Two or three years after Partition, the governments of Pakistan and India decided to exchange lunatics in the same way that they had exchanged civilian prisoners. In other words, Muslim lunatics in Indian madhouses would be sent to Pakistan, while Hindu and Sikh lunatics in Pakistani madhouses would be handed over to India.
I can’t say whether this decision made sense or not. In any event, a date for the lunatic exchange was fixed after high level conferences on both sides of the border. All the details were carefully worked out. On the Indian side, Muslim lunatics with relatives in India would be allowed to stay. The remainder would be sent to the frontier. Here in Pakistan nearly all the Hindus and Sikhs were gone, so the question of retaining non-Muslim lunatics did not arise. All the Hindu and Sikh lunatics would be sent to the frontier in police custody.
I don’t know what happened over there. When news of the lunatic exchange reached the madhouse here in Lahore, however, it became an absorbing topic of discussion among the inmates. There was one Muslim lunatic who had read the newspaper Zamindar1 every day for twelve years. One of his friends asked him: “Maulvi Sahib! What is Pakistan?” After careful thought he replied: “It’s a place in India where they make razors.”
Hearing this, his friend was content.
One Sikh lunatic asked another Sikh: “Sardar ji, why are they sending us to India? We don’t even speak the language.”
“I understand the Indian language,” the other replied, smiling. “Indians are devilish people who strut around haughtily,” he added.
While bathing, a Muslim lunatic shouted “Long live Pakistan!” with such vigor that he slipped on the floor and knocked himself out.
There were also some lunatics who weren’t really crazy. Most of these inmates were murderers whose families had bribed the madhouse officials to have them committed in order to save them from the hangman’s noose. These inmates understood something of why India had been divided, and they had heard of Pakistan. But they weren’t all that well informed. The newspapers didn’t tell them a great deal, and the illiterate guards who looked after them weren’t much help either. All they knew was that there was a man named Mohammed Ali Jinnah, whom people called the Qaid-e-Azem. He had made a separate country for the Muslims, called Pakistan. They had no idea where it was, or what its boundaries might be. This is why all the lunatics who hadn’t entirely lost their senses were perplexed as to whether they were in Pakistan or India. If they were in India, then where was Pakistan? If they were in Pakistan, then how was it that the place where they lived had until recently been known as India?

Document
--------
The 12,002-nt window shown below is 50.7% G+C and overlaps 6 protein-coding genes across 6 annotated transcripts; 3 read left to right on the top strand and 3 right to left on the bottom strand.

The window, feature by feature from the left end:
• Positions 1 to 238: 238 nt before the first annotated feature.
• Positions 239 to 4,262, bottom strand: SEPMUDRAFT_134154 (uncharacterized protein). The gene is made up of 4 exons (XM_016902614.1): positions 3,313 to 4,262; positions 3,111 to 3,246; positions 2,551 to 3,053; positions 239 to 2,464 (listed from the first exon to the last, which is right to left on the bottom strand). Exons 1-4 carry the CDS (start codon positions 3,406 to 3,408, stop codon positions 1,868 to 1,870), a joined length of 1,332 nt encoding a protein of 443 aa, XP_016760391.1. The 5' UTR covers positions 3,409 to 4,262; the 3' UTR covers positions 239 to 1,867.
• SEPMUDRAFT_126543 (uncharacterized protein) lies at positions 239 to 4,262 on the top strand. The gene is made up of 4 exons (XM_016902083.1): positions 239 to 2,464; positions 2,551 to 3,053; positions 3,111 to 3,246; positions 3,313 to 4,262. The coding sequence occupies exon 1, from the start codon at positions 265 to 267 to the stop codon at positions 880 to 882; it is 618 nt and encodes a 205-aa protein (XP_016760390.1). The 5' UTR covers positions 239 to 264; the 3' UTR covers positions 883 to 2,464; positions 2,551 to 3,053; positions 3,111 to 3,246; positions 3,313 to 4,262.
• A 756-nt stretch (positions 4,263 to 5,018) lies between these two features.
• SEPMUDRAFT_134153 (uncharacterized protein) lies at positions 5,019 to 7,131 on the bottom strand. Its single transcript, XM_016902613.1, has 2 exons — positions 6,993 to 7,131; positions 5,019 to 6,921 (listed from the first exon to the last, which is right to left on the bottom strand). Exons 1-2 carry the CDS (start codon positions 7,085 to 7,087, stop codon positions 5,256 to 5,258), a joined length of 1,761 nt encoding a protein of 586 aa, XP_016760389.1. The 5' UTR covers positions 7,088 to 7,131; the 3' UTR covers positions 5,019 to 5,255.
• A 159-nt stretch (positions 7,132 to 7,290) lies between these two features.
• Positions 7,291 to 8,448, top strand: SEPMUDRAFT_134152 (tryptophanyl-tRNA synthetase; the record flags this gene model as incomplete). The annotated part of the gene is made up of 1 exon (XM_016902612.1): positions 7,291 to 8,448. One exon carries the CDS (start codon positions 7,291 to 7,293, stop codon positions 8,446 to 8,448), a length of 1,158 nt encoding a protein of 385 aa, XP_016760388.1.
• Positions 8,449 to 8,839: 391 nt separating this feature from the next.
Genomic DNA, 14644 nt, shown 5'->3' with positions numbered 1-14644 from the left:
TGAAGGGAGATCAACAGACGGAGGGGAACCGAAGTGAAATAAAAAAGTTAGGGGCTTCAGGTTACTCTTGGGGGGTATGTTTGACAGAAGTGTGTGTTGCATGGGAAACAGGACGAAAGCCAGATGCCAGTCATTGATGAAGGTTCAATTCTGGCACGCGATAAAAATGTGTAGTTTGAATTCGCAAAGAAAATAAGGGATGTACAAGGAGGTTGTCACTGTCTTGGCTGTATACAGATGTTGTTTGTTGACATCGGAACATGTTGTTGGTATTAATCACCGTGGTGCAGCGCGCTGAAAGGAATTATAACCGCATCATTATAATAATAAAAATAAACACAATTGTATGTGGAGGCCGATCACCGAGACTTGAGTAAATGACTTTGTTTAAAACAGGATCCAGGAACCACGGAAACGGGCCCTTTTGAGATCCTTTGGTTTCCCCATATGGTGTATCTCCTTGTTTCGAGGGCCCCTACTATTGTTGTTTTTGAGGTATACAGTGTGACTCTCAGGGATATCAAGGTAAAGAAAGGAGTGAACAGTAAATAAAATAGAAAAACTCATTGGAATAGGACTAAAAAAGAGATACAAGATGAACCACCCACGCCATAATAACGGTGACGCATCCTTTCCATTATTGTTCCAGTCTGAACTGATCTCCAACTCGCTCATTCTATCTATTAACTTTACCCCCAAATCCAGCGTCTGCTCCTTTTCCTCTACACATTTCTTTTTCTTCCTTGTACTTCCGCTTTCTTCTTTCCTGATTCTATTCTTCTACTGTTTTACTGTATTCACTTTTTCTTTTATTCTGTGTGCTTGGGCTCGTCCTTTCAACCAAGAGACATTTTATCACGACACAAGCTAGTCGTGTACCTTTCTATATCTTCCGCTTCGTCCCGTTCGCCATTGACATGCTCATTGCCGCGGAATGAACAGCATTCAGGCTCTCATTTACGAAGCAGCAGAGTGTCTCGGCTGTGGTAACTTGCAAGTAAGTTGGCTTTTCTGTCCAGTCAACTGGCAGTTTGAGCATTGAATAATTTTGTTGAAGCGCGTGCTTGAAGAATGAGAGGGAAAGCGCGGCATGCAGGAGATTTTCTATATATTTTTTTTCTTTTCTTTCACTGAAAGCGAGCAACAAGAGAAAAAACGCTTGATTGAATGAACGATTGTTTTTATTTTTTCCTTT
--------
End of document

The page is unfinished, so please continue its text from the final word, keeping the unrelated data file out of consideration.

One lunatic got so involved in this India/Pakistan question that he became even crazier. One day he climbed a tree and sat on one of its branches for two hours, lecturing without pause on the complex issues of Partition. When the guards told him to come down, he climbed higher. When they tried to frighten him with threats, he replied: “I will live neither in India nor in Pakistan. I’ll live in this tree right here!” With much difficulty, they eventually coaxed him down. When he reached the ground he wept and embraced his Hindu and Sikh friends, distraught at the idea that they would leave him and go to India.
One man held an M.S. degree and had been a radio engineer. He kept apart from the other inmates, and spent all his time walking silently up and down a particular footpath in the garden. After hearing about the exchange, however, he turned in his clothes and ran naked all over the grounds.
There was one fat Muslim lunatic from Chiniot who had been an enthusiastic Muslim League activist. He used to wash fifteen or sixteen times a day, but abandoned the habit overnight. His name was Mohammed Ali. One day he announced that he was the Qaid-e-Azem, Mohammed Ali Jinnah. Seeing this, a Sikh lunatic declared himself to be Master Tara Singh. Blood would have flowed, except that both were reclassified as dangerous lunatics and confined to separate quarters.
There was also a young Hindu lawyer from Lahore who had gone mad over an unhappy love affair. He was distressed to hear that Amritsar was now in India, because his beloved was a Hindu girl from that city. Although she had rejected him, he had not forgotten her after losing his mind. For this reason he cursed the Muslim leaders who had split India into two parts, so that his beloved remained Indian while he became Pakistani.